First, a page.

“I need you to come home. Now.” The line disconnected, and I stared blankly at my cell phone for a few moments. Marta almost never took that kind of tone to with me. I fought back anger for a second before realizing something must be wrong, very wrong. I started to collect my things in a rush, apologizing to the girls I was playing games with, but my sister needed me. She’d been sick the past couple of days and I really should go check on her. They sent me off with best wishes for Marta, and I headed out trying to convince myself that whatever was wrong couldn’t be as bad as I thought. That didn’t stop me from being sure by the time that I pulled into the driveway that I would find my house ransacked and my sister bleeding out from a gunshot wound or two.
Of course, it was nothing like that. My parents weren’t home, so I checked the living room and the kitchen to make sure Marta wasn’t there before heading up to our room. I found Marta there, sitting on the end of my bed in her bathrobe, starting at the closed bathroom door as if it had managed to offend her. For a moment, I got angry again. If Marta had called me home in a panic because there was a spider in the bathtub or because the toothpaste cap had been put on unevenly, I was going to be very pissed off at her. But then she looked up at me, and I knew it was worse. So much worse.
“I know why I’ve been sick.” She said simply. And then I did too. Maybe it was because we were twins. Maybe it was because we were best friends. Maybe it was because we both knew it was one of our biggest fears, not just because it would happen, but because of how we’d have to admit it to our parents. But I knew. My sister was pregnant.
I sat down next to her on the bed and took both her hands in mine. “I thought we agreed we’d be careful. Precautions, Protection, all that good stuff.”
“I thought I was being. I mean, I did everything we agreed to. Oh, Avery, I don’t know what happened.” Marta’s voice was amazingly still. I’m pretty sure I would have been in tears by that point.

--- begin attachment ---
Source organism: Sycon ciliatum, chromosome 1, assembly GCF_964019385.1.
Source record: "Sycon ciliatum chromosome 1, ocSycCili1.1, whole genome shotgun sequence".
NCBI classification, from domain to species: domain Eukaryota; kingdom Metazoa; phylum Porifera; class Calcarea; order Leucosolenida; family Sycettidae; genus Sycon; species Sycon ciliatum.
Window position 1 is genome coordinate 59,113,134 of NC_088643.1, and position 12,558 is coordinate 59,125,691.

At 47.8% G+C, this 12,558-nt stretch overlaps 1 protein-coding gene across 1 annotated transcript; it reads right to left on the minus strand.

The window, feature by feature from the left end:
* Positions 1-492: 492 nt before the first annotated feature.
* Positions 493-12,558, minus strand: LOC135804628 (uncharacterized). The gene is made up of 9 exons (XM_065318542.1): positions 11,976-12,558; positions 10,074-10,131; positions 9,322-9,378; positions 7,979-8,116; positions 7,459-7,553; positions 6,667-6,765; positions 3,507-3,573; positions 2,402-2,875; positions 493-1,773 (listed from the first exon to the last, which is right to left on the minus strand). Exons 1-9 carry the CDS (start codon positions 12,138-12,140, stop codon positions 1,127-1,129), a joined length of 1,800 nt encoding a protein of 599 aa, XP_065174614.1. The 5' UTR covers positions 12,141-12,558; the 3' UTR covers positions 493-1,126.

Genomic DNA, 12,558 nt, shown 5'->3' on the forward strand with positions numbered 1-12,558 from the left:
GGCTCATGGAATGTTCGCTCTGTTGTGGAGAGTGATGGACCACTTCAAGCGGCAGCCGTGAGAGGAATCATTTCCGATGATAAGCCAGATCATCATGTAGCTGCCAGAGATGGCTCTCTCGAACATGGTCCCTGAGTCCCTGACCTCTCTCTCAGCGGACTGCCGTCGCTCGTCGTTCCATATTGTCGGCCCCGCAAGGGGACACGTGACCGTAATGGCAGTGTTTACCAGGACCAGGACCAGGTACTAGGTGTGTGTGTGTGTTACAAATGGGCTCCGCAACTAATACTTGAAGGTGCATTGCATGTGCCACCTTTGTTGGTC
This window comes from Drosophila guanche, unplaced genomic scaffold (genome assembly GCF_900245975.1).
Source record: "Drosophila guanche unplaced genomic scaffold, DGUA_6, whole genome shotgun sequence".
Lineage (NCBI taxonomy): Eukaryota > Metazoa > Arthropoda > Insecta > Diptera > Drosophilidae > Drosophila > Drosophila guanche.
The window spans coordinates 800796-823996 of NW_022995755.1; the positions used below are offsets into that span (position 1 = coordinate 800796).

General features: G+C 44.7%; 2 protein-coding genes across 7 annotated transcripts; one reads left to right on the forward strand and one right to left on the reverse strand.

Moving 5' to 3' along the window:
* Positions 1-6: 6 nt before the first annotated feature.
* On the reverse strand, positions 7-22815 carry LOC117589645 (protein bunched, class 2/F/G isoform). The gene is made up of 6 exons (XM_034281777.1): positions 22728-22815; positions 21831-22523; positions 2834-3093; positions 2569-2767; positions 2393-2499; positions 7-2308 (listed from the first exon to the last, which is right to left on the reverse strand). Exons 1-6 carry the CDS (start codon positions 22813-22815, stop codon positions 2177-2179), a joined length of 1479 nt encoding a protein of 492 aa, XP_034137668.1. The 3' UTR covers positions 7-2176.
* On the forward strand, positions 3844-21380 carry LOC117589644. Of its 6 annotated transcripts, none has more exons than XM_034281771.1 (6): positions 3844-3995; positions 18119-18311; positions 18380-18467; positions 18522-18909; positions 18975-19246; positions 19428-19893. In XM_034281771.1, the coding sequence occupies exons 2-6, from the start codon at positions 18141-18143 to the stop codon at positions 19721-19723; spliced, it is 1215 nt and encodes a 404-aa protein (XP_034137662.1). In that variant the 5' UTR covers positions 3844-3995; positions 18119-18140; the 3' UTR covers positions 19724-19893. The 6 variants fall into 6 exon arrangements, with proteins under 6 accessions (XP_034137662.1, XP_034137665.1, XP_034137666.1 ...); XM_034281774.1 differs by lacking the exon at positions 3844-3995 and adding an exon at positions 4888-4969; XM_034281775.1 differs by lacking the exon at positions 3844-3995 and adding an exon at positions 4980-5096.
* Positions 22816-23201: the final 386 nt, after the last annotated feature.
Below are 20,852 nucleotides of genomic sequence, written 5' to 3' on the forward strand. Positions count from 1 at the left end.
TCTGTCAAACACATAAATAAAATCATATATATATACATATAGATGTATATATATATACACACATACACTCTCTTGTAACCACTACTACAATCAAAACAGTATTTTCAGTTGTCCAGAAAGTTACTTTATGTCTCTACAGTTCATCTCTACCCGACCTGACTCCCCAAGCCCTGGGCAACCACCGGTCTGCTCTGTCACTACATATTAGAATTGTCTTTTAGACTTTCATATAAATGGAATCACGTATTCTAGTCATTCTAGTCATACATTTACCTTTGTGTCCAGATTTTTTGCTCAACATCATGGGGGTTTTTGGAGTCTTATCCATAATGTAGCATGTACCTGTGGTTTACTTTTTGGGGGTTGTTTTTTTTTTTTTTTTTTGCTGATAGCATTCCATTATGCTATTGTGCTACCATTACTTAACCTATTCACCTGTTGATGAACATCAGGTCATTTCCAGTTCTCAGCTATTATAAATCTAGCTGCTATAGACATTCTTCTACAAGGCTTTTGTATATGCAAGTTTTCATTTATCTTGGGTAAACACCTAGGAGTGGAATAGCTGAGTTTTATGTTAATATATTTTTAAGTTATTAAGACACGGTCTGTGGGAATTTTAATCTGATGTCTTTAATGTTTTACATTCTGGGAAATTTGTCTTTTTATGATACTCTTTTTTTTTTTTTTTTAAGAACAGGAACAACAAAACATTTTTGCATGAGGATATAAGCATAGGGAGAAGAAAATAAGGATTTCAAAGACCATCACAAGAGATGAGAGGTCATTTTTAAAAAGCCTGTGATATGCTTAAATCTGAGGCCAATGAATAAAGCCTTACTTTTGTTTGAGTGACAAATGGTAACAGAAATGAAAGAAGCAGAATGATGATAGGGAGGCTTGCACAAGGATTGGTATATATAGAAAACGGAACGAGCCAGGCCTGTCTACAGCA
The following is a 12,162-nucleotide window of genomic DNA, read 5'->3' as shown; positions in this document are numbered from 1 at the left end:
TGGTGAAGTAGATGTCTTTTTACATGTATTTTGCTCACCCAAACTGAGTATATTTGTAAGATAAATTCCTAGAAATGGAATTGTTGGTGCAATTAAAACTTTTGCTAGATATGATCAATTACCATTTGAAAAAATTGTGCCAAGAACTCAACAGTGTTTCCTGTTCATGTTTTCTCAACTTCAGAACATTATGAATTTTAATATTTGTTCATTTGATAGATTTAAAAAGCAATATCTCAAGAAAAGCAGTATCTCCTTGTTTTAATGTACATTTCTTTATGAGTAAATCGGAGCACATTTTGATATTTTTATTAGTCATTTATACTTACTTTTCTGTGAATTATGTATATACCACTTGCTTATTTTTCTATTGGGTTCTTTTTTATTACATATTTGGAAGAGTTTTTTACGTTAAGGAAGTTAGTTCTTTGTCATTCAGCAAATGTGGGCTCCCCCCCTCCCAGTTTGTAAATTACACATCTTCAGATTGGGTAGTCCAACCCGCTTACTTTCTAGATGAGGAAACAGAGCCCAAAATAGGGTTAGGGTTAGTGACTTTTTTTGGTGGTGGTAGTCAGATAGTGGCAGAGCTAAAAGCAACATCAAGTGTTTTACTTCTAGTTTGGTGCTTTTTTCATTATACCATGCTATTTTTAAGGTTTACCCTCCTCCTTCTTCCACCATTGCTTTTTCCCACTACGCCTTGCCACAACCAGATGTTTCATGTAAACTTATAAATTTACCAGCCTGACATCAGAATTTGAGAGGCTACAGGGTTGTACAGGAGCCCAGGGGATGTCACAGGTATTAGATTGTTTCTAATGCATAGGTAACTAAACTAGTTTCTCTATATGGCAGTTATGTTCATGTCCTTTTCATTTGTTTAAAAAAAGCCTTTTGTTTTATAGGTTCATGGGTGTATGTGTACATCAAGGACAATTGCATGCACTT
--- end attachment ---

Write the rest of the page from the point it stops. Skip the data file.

“How do you know? I mean, are you sure?”
“I took an over the counter test.” She made a vague gesture towards the closed bathroom door, “I couldn’t go to the doctor, not without it getting back to Momma. Oh, Momma. Avery, what are we going to do?”
I stood up and paced back and forth a little bit in our bedroom, running through things in my head. I couldn’t meet Marta’s eyes. For the first time I could ever remember, I couldn’t look my sister in the eyes. If I did, if I saw that sadness in those eyes that so similarly reflected my own, then it would all be so very real, and I would actually have to face the mess that she had gotten us into.
A small little part of my brain, the one responsible for every scumbag move I had ever made in my entire life, piped up to say “the mess that she had gotten herself into.” Technically speaking, it was right. I could have thrown Marta to the dogs that were our parents. I could tell her “Well, sucks you be you, see you at the Christening.” And carry on with my life as planned. Because, after all, I wasn’t pregnant.
But I never could. Not really. Marta was my sister, my twin, my best friend, and to leave her in the lurch would not only hurt her but change me. Change who I am fundamentally, and then Marta and I would still both be neck deep in messes, but we wouldn’t even have each other to lean on. And as horrible and as clichéd as that makes us sound, I couldn’t imagine not having Marta to lean on, and I liked to think that she couldn’t imagine not having me.
When my brain finally clicked fully into gear, reinforced by the fact that I had to be there for my sister, I did manage to meet her eyes, and not for the first time, I felt for a moment that I was just looking at a reflection of my own. “Don’t worry, Mart. We’ll figure something out. We have to.”
The tension in the room lessened almost instantly. For a brief moment, I realized that Marta was very much aware that I ‘had a choice’ and she was, however unlikely, completely terrified that I was going to deny her. “We have to,” she repeated, and that’s when she started to cry.